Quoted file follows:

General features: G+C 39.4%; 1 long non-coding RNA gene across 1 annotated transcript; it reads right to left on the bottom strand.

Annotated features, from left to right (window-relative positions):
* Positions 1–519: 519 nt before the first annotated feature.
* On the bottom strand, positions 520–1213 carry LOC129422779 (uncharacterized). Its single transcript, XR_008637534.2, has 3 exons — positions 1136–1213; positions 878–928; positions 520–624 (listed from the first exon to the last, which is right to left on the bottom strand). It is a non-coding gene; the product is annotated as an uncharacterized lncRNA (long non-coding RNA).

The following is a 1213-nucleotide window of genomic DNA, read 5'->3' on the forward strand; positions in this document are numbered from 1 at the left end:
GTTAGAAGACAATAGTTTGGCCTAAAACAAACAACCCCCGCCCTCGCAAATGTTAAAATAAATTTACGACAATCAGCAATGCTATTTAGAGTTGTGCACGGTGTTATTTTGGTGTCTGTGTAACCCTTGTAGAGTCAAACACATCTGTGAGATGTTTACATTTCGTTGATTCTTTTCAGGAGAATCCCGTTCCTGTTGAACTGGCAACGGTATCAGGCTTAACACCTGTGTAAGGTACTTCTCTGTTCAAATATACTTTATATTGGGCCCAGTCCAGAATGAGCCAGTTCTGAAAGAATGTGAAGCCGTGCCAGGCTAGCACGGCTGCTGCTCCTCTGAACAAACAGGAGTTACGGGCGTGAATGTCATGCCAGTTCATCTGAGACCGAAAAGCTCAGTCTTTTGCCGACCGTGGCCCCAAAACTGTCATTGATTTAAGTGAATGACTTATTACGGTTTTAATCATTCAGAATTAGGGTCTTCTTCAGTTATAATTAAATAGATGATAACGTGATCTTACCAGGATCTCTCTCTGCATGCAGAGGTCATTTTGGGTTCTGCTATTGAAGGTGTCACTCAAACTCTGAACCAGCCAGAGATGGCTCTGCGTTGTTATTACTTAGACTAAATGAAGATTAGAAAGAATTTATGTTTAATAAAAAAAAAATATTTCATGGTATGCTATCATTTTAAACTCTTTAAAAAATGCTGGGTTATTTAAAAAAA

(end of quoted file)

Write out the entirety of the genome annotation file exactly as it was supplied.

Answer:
General features: G+C 39.4%; 1 long non-coding RNA gene across 1 annotated transcript; it reads right to left on the bottom strand.

Annotated features, from left to right (window-relative positions):
* Positions 1–519: 519 nt before the first annotated feature.
* On the bottom strand, positions 520–1213 carry LOC129422779 (uncharacterized). Its single transcript, XR_008637534.2, has 3 exons — positions 1136–1213; positions 878–928; positions 520–624 (listed from the first exon to the last, which is right to left on the bottom strand). It is a non-coding gene; the product is annotated as an uncharacterized lncRNA (long non-coding RNA).

The following is a 1213-nucleotide window of genomic DNA, read 5'->3' on the forward strand; positions in this document are numbered from 1 at the left end:
GTTAGAAGACAATAGTTTGGCCTAAAACAAACAACCCCCGCCCTCGCAAATGTTAAAATAAATTTACGACAATCAGCAATGCTATTTAGAGTTGTGCACGGTGTTATTTTGGTGTCTGTGTAACCCTTGTAGAGTCAAACACATCTGTGAGATGTTTACATTTCGTTGATTCTTTTCAGGAGAATCCCGTTCCTGTTGAACTGGCAACGGTATCAGGCTTAACACCTGTGTAAGGTACTTCTCTGTTCAAATATACTTTATATTGGGCCCAGTCCAGAATGAGCCAGTTCTGAAAGAATGTGAAGCCGTGCCAGGCTAGCACGGCTGCTGCTCCTCTGAACAAACAGGAGTTACGGGCGTGAATGTCATGCCAGTTCATCTGAGACCGAAAAGCTCAGTCTTTTGCCGACCGTGGCCCCAAAACTGTCATTGATTTAAGTGAATGACTTATTACGGTTTTAATCATTCAGAATTAGGGTCTTCTTCAGTTATAATTAAATAGATGATAACGTGATCTTACCAGGATCTCTCTCTGCATGCAGAGGTCATTTTGGGTTCTGCTATTGAAGGTGTCACTCAAACTCTGAACCAGCCAGAGATGGCTCTGCGTTGTTATTACTTAGACTAAATGAAGATTAGAAAGAATTTATGTTTAATAAAAAAAAAATATTTCATGGTATGCTATCATTTTAAACTCTTTAAAAAATGCTGGGTTATTTAAAAAAA